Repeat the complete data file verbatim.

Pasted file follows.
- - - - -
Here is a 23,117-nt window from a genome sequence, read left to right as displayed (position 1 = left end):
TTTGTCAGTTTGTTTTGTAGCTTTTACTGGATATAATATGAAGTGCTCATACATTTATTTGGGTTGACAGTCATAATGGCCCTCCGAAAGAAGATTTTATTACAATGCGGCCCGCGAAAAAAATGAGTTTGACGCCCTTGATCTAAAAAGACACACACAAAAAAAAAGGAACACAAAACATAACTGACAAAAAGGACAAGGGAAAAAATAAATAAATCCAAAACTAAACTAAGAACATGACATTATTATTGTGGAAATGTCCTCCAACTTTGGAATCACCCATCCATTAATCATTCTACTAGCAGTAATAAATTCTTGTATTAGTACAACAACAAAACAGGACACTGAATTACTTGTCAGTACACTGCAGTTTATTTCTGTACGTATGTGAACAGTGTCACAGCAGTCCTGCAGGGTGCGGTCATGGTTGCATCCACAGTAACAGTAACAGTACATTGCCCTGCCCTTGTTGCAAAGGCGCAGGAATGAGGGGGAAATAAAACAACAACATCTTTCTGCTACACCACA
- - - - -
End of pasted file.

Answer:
Here is a 23,117-nt window from a genome sequence, read left to right as displayed (position 1 = left end):
TTTGTCAGTTTGTTTTGTAGCTTTTACTGGATATAATATGAAGTGCTCATACATTTATTTGGGTTGACAGTCATAATGGCCCTCCGAAAGAAGATTTTATTACAATGCGGCCCGCGAAAAAAATGAGTTTGACGCCCTTGATCTAAAAAGACACACACAAAAAAAAAGGAACACAAAACATAACTGACAAAAAGGACAAGGGAAAAAATAAATAAATCCAAAACTAAACTAAGAACATGACATTATTATTGTGGAAATGTCCTCCAACTTTGGAATCACCCATCCATTAATCATTCTACTAGCAGTAATAAATTCTTGTATTAGTACAACAACAAAACAGGACACTGAATTACTTGTCAGTACACTGCAGTTTATTTCTGTACGTATGTGAACAGTGTCACAGCAGTCCTGCAGGGTGCGGTCATGGTTGCATCCACAGTAACAGTAACAGTACATTGCCCTGCCCTTGTTGCAAAGGCGCAGGAATGAGGGGGAAATAAAACAACAACATCTTTCTGCTACACCACA